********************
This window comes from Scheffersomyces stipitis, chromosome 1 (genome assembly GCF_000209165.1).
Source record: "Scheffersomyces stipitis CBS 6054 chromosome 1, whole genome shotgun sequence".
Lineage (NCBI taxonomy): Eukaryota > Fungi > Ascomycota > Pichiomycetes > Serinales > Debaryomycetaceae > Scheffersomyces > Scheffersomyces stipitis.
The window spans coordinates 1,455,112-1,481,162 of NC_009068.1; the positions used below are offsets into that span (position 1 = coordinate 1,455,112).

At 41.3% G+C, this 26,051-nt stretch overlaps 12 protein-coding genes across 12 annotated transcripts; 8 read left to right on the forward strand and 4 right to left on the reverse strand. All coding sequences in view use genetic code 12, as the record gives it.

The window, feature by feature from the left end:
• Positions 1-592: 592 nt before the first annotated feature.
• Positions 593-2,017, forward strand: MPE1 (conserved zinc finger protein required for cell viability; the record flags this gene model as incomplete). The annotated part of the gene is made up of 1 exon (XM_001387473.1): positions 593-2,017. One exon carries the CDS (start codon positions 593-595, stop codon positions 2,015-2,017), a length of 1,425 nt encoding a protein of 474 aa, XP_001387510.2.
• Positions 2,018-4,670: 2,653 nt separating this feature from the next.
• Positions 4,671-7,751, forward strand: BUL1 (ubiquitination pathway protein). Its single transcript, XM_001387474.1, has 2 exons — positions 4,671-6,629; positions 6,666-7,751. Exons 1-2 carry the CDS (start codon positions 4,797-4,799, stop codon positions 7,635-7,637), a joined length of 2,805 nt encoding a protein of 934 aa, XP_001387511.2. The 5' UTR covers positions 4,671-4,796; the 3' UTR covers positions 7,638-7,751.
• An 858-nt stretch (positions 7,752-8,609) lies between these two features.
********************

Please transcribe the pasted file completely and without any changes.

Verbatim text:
This window comes from Scheffersomyces stipitis, chromosome 1 (genome assembly GCF_000209165.1).
Source record: "Scheffersomyces stipitis CBS 6054 chromosome 1, whole genome shotgun sequence".
Lineage (NCBI taxonomy): Eukaryota > Fungi > Ascomycota > Pichiomycetes > Serinales > Debaryomycetaceae > Scheffersomyces > Scheffersomyces stipitis.
The window spans coordinates 1,455,112-1,481,162 of NC_009068.1; the positions used below are offsets into that span (position 1 = coordinate 1,455,112).

At 41.3% G+C, this 26,051-nt stretch overlaps 12 protein-coding genes across 12 annotated transcripts; 8 read left to right on the forward strand and 4 right to left on the reverse strand. All coding sequences in view use genetic code 12, as the record gives it.

The window, feature by feature from the left end:
• Positions 1-592: 592 nt before the first annotated feature.
• Positions 593-2,017, forward strand: MPE1 (conserved zinc finger protein required for cell viability; the record flags this gene model as incomplete). The annotated part of the gene is made up of 1 exon (XM_001387473.1): positions 593-2,017. One exon carries the CDS (start codon positions 593-595, stop codon positions 2,015-2,017), a length of 1,425 nt encoding a protein of 474 aa, XP_001387510.2.
• Positions 2,018-4,670: 2,653 nt separating this feature from the next.
• Positions 4,671-7,751, forward strand: BUL1 (ubiquitination pathway protein). Its single transcript, XM_001387474.1, has 2 exons — positions 4,671-6,629; positions 6,666-7,751. Exons 1-2 carry the CDS (start codon positions 4,797-4,799, stop codon positions 7,635-7,637), a joined length of 2,805 nt encoding a protein of 934 aa, XP_001387511.2. The 5' UTR covers positions 4,671-4,796; the 3' UTR covers positions 7,638-7,751.
• An 858-nt stretch (positions 7,752-8,609) lies between these two features.